She struggled up the last of the stairs and rang the doorbell. After only a few seconds, the door was yanked opened by a young woman with tear tracks down her face.

“Thank you for coming,” the woman said, “but I’ve decided to sell the house. It’s useless to try anymore. Nothing works. My parents won’t help, either. They say it’s my problem for turning my back on their religions.”

“Oh, Sofia, honey,” Bertha said, remembering the name on her answering machine, “now that they’ve found you, they’ll follow you. You can’t get away from them now.”

“No,” Sofia wailed. “They tap on the inside of my computer and distract me from my work.

They talk to me in my sleep and wake me in the middle of the night, saying, ‘Remember me.’ There are so many of them and they’re always here!” She dissolved into sobs. “I want them g-g- gone!”

“Let me in.” Bertha tried to sound soothing and confident. “We can fix this. I’ve done it dozens of times.” She patted her Bag of Tricks. “When we’re finished, they won’t bother you again.”

“Are you sure?” Sofia asked. “Oh, who cares, I don’t have any other ideas.” She stepped aside and held open the door.

As Bertha stepped forward, she caught a glimpse of a face in the window. “Is your husband home?”

“I’m not married. No one’s here but us–and them.” Sofia swallowed. “Have you changed your mind?” Her hand shook on the door.

“Nonsense,” Bertha said. “Let’s do it.” She waved her cane like a sword and stepped through the door.

Sofia showed Bertha to the kitchen table and gave her a glass of water, then slumped in a chair and dropped her head in her hands.

Bertha set her bag on the chair next to her and pulled out her Soul Machine. She set it on the table, unfolded it, and pressed the power button.

“It will take a few minutes to load,” she said, “but we can start without it.” She pulled her old-fashioned tools from the side pocket, mentally laughing at Travis. He never understood the value of low-tech answers.

She looked up to see every previously empty chair in the room now filled. Her eyes widened. She slowly put the papers on the table as more and more people filed into the room until every foot of tile was occupied. The crowd pressed closer to allow more to squeeze in behind.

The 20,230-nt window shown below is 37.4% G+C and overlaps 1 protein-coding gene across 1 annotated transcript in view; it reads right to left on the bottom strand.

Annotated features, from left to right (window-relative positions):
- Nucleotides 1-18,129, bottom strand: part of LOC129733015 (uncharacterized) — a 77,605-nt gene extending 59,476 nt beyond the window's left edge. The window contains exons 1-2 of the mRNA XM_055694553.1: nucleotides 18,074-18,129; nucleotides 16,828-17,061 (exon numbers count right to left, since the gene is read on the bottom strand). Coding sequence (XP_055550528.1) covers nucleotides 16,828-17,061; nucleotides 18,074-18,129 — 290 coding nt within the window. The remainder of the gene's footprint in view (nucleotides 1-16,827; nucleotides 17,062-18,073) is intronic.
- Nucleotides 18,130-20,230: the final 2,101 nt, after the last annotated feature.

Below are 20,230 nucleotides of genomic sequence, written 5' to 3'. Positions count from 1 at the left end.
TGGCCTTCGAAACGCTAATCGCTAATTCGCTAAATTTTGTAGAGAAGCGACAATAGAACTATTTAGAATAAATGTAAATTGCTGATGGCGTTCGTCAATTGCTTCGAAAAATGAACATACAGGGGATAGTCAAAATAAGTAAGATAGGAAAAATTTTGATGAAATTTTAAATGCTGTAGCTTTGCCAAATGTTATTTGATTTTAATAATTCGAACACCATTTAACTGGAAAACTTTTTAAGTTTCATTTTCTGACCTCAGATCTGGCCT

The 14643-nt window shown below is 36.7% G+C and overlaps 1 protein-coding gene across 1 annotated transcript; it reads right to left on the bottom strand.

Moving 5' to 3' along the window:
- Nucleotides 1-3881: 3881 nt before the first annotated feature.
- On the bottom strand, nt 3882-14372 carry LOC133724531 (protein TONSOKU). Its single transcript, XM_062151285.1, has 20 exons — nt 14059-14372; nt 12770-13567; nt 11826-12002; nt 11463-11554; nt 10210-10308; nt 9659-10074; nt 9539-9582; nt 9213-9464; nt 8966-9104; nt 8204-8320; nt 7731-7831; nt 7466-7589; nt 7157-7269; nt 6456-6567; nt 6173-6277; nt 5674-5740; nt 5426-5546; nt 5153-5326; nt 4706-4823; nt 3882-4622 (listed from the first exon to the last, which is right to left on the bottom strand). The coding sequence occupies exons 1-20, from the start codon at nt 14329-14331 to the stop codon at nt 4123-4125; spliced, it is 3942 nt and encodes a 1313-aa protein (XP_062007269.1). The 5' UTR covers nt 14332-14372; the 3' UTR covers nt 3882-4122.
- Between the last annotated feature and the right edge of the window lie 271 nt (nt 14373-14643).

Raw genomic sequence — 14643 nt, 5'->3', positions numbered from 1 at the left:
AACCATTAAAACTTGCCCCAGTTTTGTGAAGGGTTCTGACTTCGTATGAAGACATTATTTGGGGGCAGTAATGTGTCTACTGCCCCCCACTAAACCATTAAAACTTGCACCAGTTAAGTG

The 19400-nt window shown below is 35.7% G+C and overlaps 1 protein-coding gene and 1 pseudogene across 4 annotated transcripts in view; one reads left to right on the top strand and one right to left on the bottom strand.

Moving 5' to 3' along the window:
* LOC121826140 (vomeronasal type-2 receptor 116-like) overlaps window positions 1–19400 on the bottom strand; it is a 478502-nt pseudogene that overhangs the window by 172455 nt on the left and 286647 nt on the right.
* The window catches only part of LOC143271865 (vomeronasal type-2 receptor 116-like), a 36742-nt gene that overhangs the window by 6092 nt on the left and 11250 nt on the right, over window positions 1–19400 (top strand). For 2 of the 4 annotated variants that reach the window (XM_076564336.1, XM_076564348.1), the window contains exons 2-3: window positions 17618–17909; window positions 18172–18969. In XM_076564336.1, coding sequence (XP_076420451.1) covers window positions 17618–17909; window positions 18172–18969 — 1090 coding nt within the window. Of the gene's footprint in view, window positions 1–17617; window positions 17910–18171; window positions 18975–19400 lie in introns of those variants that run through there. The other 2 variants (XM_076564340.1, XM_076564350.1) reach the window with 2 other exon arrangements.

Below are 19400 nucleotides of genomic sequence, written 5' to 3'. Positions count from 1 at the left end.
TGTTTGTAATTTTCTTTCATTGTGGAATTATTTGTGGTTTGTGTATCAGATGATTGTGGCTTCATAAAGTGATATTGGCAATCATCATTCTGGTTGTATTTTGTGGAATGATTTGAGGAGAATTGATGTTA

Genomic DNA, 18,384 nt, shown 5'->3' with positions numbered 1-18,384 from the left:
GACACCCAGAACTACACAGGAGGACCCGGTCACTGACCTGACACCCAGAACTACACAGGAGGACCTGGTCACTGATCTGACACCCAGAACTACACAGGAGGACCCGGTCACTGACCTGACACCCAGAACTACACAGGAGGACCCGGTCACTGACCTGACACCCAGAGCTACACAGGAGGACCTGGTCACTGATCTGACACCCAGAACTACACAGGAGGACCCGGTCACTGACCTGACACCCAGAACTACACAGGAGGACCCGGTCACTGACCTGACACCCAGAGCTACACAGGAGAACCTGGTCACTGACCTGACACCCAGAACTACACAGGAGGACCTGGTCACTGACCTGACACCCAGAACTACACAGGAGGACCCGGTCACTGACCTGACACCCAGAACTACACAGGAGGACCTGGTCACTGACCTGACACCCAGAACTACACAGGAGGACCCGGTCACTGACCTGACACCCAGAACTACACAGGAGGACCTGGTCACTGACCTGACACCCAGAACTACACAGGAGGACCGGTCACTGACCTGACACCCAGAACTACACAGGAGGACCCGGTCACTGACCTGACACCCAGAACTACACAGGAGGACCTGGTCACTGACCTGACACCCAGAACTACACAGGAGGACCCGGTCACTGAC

“Well.” Bertha cleared her throat. “Hello.” She pulled out a pencil and lowered herself slowly into the chair. “Sofia, let’s start with what you know.” She pulled the first pedigree chart toward her and wrote Sofia’s name. “Your parents are living, so what do you know about your grandparents?”

“My father’s parents were Russian Jews.” Sofia lifted her head to speak through her tears. “My mother’s were Italian Catholics. I know where they were born.” Timid hope crept into her voice.

“That’s a great start,” Bertha said, entering the information on the chart as her laptop beeped, connected to her wi-fi hotspot, and automatically opened the FamilySearch website.

The crowd parted to let four of the ghosts move next to the table.

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3rd Place

Blue Night Garden
By Jerry Timothy

Krella last saw her father on Seed Morning almost three years earlier. Like most parents, he had lain peacefully, understanding the sacrifice. Every parent, whether father or mother, was required to recline within the hollow of the sandy soil in their family gardens.

When Krella had knelt on the loose soil next to him to say goodbye, his hands had trembled from age as he held her cheeks. “Tally your hours, not the number of flowers,” he said. The cliché that parents told their children had given her some comfort at the time. When the sleeping tea had worked to slow his heart and close his eyes, she had buried him, the seed of their garden. Yet his bone seeds and her countless hours of labor had produced only five flowers, five chances.

Krella stood up on the damp dirt, panting. She looked from her small garden to Hyla, the sister planet, which usually glowed red rather than water blue. A few strands of her yellow hair danced before her face in the warm breeze. A trickle of sweat ran down her small forehead and both of her hands throbbed. Her skin was no longer its natural brown. It was dark from her extra time in the sun during the special plants’ three-year life cycle.

The Godmen would pass through the neighborhoods soon and chant vocally throughout the night until the High Leader and the Council of Three had been chosen. They would repossess the land of every individual or pair of siblings that did not produce the important fruit. She thought about the disadvantage she had, like many households, with just one person to sow the seeds, to weed, and to maintain a water system. She would be punished for not doing the work of a sibling pair. For having just one parent’s bone seeds rather than two.